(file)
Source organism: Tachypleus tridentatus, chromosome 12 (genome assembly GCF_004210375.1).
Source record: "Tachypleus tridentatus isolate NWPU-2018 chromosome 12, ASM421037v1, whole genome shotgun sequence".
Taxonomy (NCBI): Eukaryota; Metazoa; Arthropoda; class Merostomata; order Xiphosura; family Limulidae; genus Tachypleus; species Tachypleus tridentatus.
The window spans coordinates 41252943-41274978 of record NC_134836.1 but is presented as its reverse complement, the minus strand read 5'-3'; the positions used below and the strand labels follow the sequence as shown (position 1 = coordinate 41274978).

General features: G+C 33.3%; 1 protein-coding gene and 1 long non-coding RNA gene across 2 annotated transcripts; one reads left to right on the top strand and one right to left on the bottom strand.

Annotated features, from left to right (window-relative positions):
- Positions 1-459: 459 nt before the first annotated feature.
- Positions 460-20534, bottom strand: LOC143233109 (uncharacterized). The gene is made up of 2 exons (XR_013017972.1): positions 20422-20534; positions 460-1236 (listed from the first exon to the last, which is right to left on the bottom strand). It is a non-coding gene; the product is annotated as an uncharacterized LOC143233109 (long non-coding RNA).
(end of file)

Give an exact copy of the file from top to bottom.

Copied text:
Source organism: Tachypleus tridentatus, chromosome 12 (genome assembly GCF_004210375.1).
Source record: "Tachypleus tridentatus isolate NWPU-2018 chromosome 12, ASM421037v1, whole genome shotgun sequence".
Taxonomy (NCBI): Eukaryota; Metazoa; Arthropoda; class Merostomata; order Xiphosura; family Limulidae; genus Tachypleus; species Tachypleus tridentatus.
The window spans coordinates 41252943-41274978 of record NC_134836.1 but is presented as its reverse complement, the minus strand read 5'-3'; the positions used below and the strand labels follow the sequence as shown (position 1 = coordinate 41274978).

General features: G+C 33.3%; 1 protein-coding gene and 1 long non-coding RNA gene across 2 annotated transcripts; one reads left to right on the top strand and one right to left on the bottom strand.

Annotated features, from left to right (window-relative positions):
- Positions 1-459: 459 nt before the first annotated feature.
- Positions 460-20534, bottom strand: LOC143233109 (uncharacterized). The gene is made up of 2 exons (XR_013017972.1): positions 20422-20534; positions 460-1236 (listed from the first exon to the last, which is right to left on the bottom strand). It is a non-coding gene; the product is annotated as an uncharacterized LOC143233109 (long non-coding RNA).